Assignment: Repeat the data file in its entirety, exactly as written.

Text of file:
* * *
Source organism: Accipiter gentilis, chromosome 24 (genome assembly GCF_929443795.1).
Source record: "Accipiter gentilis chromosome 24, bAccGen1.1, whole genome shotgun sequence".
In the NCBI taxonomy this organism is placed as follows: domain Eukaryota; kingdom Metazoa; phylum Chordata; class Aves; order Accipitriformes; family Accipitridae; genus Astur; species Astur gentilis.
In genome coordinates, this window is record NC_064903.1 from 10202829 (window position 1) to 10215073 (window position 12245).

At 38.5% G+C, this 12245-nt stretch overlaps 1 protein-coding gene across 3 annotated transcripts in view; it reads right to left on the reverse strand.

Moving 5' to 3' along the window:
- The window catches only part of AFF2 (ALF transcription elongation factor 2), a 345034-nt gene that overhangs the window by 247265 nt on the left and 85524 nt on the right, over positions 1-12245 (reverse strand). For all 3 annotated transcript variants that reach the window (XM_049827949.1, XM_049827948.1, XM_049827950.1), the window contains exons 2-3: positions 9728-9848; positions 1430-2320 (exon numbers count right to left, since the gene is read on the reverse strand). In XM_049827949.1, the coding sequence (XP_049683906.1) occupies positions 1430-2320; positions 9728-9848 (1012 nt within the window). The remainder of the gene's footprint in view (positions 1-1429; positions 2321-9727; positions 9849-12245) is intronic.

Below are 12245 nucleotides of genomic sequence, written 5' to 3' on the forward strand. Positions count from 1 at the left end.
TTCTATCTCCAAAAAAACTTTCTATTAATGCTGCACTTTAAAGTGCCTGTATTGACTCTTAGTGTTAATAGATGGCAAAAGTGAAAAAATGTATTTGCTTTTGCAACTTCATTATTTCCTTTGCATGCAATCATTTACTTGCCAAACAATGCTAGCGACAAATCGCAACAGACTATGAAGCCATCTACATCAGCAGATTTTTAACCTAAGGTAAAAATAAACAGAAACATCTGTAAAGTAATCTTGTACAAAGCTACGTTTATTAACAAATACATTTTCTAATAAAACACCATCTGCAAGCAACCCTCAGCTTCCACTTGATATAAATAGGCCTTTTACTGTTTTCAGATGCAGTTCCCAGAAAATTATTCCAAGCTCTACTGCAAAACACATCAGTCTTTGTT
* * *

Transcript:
Source organism: Accipiter gentilis, chromosome 24 (genome assembly GCF_929443795.1).
Source record: "Accipiter gentilis chromosome 24, bAccGen1.1, whole genome shotgun sequence".
In the NCBI taxonomy this organism is placed as follows: domain Eukaryota; kingdom Metazoa; phylum Chordata; class Aves; order Accipitriformes; family Accipitridae; genus Astur; species Astur gentilis.
In genome coordinates, this window is record NC_064903.1 from 10202829 (window position 1) to 10215073 (window position 12245).

At 38.5% G+C, this 12245-nt stretch overlaps 1 protein-coding gene across 3 annotated transcripts in view; it reads right to left on the reverse strand.

Moving 5' to 3' along the window:
- The window catches only part of AFF2 (ALF transcription elongation factor 2), a 345034-nt gene that overhangs the window by 247265 nt on the left and 85524 nt on the right, over positions 1-12245 (reverse strand). For all 3 annotated transcript variants that reach the window (XM_049827949.1, XM_049827948.1, XM_049827950.1), the window contains exons 2-3: positions 9728-9848; positions 1430-2320 (exon numbers count right to left, since the gene is read on the reverse strand). In XM_049827949.1, the coding sequence (XP_049683906.1) occupies positions 1430-2320; positions 9728-9848 (1012 nt within the window). The remainder of the gene's footprint in view (positions 1-1429; positions 2321-9727; positions 9849-12245) is intronic.

Below are 12245 nucleotides of genomic sequence, written 5' to 3' on the forward strand. Positions count from 1 at the left end.
TTCTATCTCCAAAAAAACTTTCTATTAATGCTGCACTTTAAAGTGCCTGTATTGACTCTTAGTGTTAATAGATGGCAAAAGTGAAAAAATGTATTTGCTTTTGCAACTTCATTATTTCCTTTGCATGCAATCATTTACTTGCCAAACAATGCTAGCGACAAATCGCAACAGACTATGAAGCCATCTACATCAGCAGATTTTTAACCTAAGGTAAAAATAAACAGAAACATCTGTAAAGTAATCTTGTACAAAGCTACGTTTATTAACAAATACATTTTCTAATAAAACACCATCTGCAAGCAACCCTCAGCTTCCACTTGATATAAATAGGCCTTTTACTGTTTTCAGATGCAGTTCCCAGAAAATTATTCCAAGCTCTACTGCAAAACACATCAGTCTTTGTT